Traditional Email Security is Failing; Business Leaders Must Evolve
Table of Contents
- By Steven
- Jan 18, 2024
Egress Software is a cybersecurity firm specializing in digital communications. They analyze security risks within emails, messaging, documents, file-sharing gateways, and more. In their line of work, humans are the most significant cybersecurity risk to any organization. Egress recently published a 2024 security report—they’ve found that traditional email security methods aren’t working against advancing tech threats; further, it’s on the shoulders of business leaders to evolve with the threats their organizations face.
How Do the Attacks Occur?
According to Egress’ report, 94% of their organizations’ respondents experienced email security threats last year. Of these respondents, 94% fell victim to phishing schemes, while another 91% struggled with data loss and exfiltration.
The top-performing attack vectors concerning phishing included malicious URLs, attacks from compromised accounts, and malware or ransomware. Compromised accounts were hazardous, with over 51% of organizations breached from a trusted supply chain. Meanwhile, organizations are fraught with threats from the inside.
Outbound emails are one of the most significant sources of data loss for almost every organization. Egress suggests that these outbound data leaks come from employees; employees may break policies, make mistakes, or steal data from their previous employers.
What Information is Targeted by Email Threats?
Compromised accounts and subsequent account takeovers are a massive threat to organizations’ email environments. As an external threat, 79% of Egress’ associated respondents suggested their breaches began with phishing emails that targeted employee credentials. Of the phishing attacks that succeeded, 83% had multi-factor authentication that the threat actors circumvented. Consequently, these attacks allow criminals to move across networks, exfiltrating data and gathering sensitive credentials to breach other systems.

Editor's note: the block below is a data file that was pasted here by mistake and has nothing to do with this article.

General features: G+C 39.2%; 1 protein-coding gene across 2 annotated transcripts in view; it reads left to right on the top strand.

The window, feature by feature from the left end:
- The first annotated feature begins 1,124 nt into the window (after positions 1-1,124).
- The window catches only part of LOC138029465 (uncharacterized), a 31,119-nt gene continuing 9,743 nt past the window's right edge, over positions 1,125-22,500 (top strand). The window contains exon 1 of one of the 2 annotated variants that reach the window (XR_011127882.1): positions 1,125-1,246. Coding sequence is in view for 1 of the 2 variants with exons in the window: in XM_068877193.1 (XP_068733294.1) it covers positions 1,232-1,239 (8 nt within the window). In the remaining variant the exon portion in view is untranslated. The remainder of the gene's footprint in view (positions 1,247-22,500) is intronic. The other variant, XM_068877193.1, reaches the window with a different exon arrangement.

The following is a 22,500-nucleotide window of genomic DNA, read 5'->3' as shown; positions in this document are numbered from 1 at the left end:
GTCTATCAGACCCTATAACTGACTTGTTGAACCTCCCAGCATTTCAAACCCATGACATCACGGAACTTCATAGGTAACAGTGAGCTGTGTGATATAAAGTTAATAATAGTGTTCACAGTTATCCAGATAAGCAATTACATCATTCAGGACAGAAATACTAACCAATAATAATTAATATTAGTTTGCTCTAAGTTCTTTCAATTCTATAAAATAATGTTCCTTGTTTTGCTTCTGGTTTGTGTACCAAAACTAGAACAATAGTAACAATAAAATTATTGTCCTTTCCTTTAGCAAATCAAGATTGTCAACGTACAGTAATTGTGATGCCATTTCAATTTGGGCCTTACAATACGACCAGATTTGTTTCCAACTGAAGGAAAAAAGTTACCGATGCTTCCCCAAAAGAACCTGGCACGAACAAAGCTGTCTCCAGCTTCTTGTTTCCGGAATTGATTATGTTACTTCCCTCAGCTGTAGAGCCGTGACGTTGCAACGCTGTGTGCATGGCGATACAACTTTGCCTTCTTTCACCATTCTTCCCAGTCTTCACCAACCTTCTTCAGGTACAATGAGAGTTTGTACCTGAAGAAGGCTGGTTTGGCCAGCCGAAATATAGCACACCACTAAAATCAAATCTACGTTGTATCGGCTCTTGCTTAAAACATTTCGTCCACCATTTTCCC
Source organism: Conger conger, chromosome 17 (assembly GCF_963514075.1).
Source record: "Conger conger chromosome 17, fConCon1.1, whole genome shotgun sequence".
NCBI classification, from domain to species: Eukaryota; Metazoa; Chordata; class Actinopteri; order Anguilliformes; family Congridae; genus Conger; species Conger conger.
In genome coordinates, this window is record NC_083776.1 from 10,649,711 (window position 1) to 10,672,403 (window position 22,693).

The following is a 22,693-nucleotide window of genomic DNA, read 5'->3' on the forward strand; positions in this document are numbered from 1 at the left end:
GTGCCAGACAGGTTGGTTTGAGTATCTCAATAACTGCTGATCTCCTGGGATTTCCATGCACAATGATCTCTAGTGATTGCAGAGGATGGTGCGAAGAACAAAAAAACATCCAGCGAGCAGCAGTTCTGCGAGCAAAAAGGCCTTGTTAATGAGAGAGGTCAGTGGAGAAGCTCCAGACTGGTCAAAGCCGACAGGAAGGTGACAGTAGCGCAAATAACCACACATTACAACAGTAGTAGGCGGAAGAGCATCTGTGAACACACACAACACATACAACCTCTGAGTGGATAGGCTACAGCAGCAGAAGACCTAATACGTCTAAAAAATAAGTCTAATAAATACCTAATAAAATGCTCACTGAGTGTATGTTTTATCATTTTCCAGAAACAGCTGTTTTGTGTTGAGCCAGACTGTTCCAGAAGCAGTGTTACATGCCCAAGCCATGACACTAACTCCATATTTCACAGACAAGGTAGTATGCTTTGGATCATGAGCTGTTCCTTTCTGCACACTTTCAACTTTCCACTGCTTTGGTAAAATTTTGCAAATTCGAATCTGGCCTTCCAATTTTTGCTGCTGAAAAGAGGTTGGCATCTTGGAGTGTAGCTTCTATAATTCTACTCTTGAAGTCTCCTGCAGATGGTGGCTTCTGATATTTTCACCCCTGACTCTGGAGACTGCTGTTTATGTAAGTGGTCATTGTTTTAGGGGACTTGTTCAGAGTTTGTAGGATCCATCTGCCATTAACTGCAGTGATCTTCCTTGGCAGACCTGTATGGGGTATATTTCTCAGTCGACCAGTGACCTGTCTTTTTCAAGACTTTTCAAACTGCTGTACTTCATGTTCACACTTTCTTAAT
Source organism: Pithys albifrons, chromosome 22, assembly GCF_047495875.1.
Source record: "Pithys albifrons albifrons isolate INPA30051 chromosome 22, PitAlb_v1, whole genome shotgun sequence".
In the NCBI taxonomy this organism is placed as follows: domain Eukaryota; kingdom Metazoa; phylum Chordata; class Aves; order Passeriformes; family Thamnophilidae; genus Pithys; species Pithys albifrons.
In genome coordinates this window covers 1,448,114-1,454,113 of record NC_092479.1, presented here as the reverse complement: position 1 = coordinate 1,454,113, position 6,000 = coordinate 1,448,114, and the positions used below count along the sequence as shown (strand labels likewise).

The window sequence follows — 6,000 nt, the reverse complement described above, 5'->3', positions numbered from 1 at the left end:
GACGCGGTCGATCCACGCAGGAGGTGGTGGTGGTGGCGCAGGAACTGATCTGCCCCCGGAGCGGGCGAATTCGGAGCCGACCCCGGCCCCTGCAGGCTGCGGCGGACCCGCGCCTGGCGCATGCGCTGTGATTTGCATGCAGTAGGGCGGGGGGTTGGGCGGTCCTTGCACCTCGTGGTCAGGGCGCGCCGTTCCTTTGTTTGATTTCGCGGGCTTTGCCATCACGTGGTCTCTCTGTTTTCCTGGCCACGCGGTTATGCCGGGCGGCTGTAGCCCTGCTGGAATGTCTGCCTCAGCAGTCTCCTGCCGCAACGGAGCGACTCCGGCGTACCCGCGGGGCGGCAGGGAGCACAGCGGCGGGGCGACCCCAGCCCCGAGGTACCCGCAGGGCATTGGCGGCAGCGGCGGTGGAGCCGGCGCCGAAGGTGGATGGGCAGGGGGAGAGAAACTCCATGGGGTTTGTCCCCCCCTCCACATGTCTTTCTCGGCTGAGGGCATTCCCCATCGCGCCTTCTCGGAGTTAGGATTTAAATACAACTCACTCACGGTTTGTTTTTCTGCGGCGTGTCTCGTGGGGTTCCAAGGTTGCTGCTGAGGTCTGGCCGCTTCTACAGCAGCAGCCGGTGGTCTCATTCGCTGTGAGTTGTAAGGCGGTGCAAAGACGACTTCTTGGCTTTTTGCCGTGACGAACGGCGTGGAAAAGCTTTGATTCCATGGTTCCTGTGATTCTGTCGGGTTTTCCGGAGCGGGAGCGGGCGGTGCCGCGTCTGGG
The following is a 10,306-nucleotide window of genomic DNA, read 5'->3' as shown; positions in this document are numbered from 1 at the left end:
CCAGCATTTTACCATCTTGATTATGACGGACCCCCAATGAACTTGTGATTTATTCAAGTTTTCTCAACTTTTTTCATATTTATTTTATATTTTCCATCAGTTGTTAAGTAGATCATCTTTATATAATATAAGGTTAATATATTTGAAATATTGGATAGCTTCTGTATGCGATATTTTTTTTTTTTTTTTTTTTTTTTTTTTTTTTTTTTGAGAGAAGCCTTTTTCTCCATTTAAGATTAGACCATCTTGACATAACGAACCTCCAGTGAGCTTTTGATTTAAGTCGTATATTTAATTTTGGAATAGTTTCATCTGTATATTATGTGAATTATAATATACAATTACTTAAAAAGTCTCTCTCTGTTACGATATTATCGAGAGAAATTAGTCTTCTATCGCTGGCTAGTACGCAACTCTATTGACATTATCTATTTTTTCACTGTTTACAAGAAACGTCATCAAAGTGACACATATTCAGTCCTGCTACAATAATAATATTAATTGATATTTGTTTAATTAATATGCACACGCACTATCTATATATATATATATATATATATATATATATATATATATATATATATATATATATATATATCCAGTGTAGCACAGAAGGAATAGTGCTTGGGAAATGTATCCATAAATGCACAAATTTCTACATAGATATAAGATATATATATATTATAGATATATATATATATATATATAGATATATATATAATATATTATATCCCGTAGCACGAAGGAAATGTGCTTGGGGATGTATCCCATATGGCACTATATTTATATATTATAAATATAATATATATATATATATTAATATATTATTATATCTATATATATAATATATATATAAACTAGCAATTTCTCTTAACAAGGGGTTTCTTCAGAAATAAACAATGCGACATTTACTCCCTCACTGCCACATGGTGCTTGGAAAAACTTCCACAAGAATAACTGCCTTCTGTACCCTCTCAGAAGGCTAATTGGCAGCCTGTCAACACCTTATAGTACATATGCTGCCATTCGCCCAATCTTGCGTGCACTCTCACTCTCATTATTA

What Becomes of Organizations with Outbound Accidents?
An estimated 91% of Egress respondents have reported significant security incidents from outbound email accidents. Of those who reported incidents, 94% reported being adversely impacted by the accident. These adverse impacts include organizations stopping operations to finish investigations (58%), unrepairable damage to client relationships (49%), clients leaving those organizations for another (22%), and some facing financial losses from regulator penalties (11%).
How Do Companies Respond to These Breaches?
Organizations facing the consequences of these breaches take action against those at fault for the event. Successful phishing attacks resulted in more than half (51%) of the employees at fault getting disciplined, while companies fired another 39%. In comparison, breaches resulting from outbound emails had 24% of at-fault employees fired, with another 19% quitting or voluntarily leaving the company. These case numbers have resulted in 91% of cybersecurity leaders having reservations about traditional training methods; as it stands, employees aren’t training often or well enough to prevent breaches by themselves.
What Should Business Leaders Do to Limit Data Breaches?
Egress suggests that business leaders worry about people in their fight against data breaches; employees are at the heart of these events, whether that includes them responding to a phishing scheme or sending a sensitive email to the wrong account. Although employees receive basic training in spotting and reacting to cyber threats, this training is often not enough; it doesn’t scale to match the actual, evolving threats they face day by day. Though specialized training takes time and effort from the organization—the benefits are clear: less data loss, less reputation loss, fewer people loss, and fewer churning clients.